A first Quebec firm of personalized recruitment for non-profit organizations (NPOs), charities and foundations opens its doors this Tuesday. The Engagés platform will also be the first job search site in the social and environmental commitment sector. Job seekers now attach more importance to the meaning of their work, to the values and culture of the organization for which they intend to work, explains co-founder Brigitte Skeene, who specifies that NPOs are more open to atypical profiles. “People who have transferable skills, who want to make career changes are considered. The other co-founder, Pascal Lépine, adds that recruitment firms do not know the specific needs of NPOs, where they are looking for volunteer team managers, planned giving managers, for example. “The innovation component of Engagés is our approach with banks of hours that corresponds more to the clientele we serve, the NPOs. We support them according to their needs, ”says Pascal Lépine, also founder of the Atypic agency, which joined forces with Talent IQ to create Engagés.
According to former RONA President Robert Dutton, the chorus of the song popularized by Gerry Boulet The Eyes of the Heart perfectly describes the traits of an authentic leader, reports the magazine Portail de l’assurance: Today, I see the life/With the eyes of the heart/I’m more sensitive to the invisible/To everything inside. “It’s the poetic version of the first quality of a leader,” said Robert Dutton during a leadership conference delivered to some 450 financial advisors at the ProLab training activity in Montreal. True leaders are first interested in people, observed the one who is now a professor at HEC Montreal and co-director of the Entrepreneurship, Business Succession and Family Business Unit at HEC Montreal. He argued that getting people to make the decision that best promotes their interests is the essence of leadership. “Whether you are a manager of a large organization, a small team, or even a financial planner who works alone. Authoritarian bosses have no leadership, he compared. “They wield power. They know. They give orders and instructions. »
According to the Federal Reserve Bank of Atlanta, which tracks wage growth in the United States, job changers were paid 7.6% more in April than a year earlier. Employees loyal to their employer were only paid 5.6% more. A little promiscuity from others can help those who choose to stay where they are, observes The Economist. A paper by Nathan Deutscher, a treasury official in Australia, found that higher rates of job switching in Australian local labor markets were associated with faster wage growth, both for workers who switched employment only for those who have not done so. Pay raises and careers are built on people changing jobs. Truly loyal employees tend to get insignificant rewards, the British magazine points out. The famous extra week of vacation for 25 years of service is a good example.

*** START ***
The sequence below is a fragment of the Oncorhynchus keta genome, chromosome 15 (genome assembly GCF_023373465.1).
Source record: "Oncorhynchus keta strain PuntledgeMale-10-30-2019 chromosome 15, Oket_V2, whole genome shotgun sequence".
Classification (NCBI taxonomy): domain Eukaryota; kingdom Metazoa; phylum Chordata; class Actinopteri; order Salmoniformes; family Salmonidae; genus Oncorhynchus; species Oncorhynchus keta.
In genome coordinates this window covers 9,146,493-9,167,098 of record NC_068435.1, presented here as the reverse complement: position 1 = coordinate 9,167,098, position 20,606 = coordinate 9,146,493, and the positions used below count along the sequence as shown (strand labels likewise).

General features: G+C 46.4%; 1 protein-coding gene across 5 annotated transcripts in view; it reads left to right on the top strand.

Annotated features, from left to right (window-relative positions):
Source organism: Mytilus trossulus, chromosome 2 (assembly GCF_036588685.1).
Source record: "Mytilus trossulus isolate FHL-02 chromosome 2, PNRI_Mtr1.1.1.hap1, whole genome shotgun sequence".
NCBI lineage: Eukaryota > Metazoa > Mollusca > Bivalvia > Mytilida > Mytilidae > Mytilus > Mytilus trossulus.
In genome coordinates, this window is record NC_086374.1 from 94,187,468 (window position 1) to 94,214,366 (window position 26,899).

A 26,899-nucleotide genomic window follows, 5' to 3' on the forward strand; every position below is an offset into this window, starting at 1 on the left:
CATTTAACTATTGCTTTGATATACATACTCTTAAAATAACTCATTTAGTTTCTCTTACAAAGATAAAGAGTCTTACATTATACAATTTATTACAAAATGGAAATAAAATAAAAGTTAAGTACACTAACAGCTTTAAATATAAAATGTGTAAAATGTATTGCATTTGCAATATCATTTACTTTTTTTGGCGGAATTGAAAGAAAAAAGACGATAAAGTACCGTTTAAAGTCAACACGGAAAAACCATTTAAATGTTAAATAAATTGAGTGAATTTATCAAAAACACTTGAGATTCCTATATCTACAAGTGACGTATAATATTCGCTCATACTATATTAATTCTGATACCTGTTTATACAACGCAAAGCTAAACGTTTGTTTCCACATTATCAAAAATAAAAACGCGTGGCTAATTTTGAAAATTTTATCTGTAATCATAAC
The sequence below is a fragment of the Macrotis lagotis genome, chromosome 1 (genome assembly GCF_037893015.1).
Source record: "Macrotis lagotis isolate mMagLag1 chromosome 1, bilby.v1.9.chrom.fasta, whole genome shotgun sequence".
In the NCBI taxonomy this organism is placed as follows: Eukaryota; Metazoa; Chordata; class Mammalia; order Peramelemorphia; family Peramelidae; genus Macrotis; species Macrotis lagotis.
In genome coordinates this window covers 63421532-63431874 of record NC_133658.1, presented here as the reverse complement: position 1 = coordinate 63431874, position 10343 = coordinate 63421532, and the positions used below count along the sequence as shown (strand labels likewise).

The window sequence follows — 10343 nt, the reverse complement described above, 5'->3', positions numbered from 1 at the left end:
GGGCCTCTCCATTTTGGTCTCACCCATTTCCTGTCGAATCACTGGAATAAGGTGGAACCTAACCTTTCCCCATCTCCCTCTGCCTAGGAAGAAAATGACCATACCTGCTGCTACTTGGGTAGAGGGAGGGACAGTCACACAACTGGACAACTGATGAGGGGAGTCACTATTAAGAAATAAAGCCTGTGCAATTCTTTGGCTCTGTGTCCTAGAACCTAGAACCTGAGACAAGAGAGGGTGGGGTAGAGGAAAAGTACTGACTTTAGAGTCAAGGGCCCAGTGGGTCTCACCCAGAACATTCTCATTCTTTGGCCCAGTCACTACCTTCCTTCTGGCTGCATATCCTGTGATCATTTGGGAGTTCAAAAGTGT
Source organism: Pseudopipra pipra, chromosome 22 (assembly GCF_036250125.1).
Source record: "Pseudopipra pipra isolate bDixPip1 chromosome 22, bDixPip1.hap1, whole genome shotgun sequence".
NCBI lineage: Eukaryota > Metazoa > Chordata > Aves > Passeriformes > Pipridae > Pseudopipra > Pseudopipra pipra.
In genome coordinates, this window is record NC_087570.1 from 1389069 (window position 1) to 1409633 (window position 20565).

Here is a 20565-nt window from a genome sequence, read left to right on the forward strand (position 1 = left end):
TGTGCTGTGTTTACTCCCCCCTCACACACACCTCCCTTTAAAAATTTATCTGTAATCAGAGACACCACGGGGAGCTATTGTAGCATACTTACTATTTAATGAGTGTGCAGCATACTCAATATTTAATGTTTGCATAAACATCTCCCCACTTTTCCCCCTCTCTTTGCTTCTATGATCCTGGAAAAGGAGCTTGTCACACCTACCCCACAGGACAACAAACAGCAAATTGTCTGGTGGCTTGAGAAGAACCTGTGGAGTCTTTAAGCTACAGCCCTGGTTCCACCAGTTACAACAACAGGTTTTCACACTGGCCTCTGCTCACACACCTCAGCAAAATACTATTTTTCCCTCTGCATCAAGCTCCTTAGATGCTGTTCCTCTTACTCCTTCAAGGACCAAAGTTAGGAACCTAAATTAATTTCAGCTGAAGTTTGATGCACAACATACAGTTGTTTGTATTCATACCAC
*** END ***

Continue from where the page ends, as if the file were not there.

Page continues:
To take the pulse of an industry, an unexpected tool has just emerged: TikTok. Whether it’s discussing a profession, the reality on the ground, giving advice on everyday work, cuts or quit rates, TikTok users are more interested than ever in professions and expertise of their professionals, observes Employee Benefit News (EBN) magazine. Which are getting the most attention? An American organization that promotes the quality of nursing has compared the number of views in content focused on professions. According to the Registered Nurse.org compilation, doctor tops with 61.5 billion views, followed closely by teacher, who garners 61.3 billion, and nurse in third place with 41.7 billion. Next come: 4. chef (35.1 billion), 5. dentist (32.8 billion), 6. pilot (19.9 billion), 7. chiropractor (18.6 billion), 8. electrician (12.7 billion), 9. lawyer (12.4 billion), 10. fireman (12.4 billion), 11. policeman (9.7 billion), 12. veterinarian (8.8 billion), 13. accountant (8.7 billion), 14. personal trainer (8.4 billion) and 15. orthodontist (4.1 billion).
The outdated one-size-fits-all approach is no longer effective, claims Forbes magazine. Employees are increasingly demanding personalized work environments. Whether it is the autonomy to choose the social benefits that suit their particular situation as young parents or adults at the end of their career, or even tailor-made training to increase the productivity of a sector and advancement rather than those obligatory for all and irrelevant. Both of these avenues improve employee satisfaction and productivity. High turnover rates, presenteeism, and toxic work cultures are symptoms of a larger problem: the inability to meet individual needs, Forbes points out. Employers who can deliver personalized experiences have the potential to tap into untapped talent, reduce turnover costs and unlock the full potential of their workforce. The future of work is here, says the American magazine.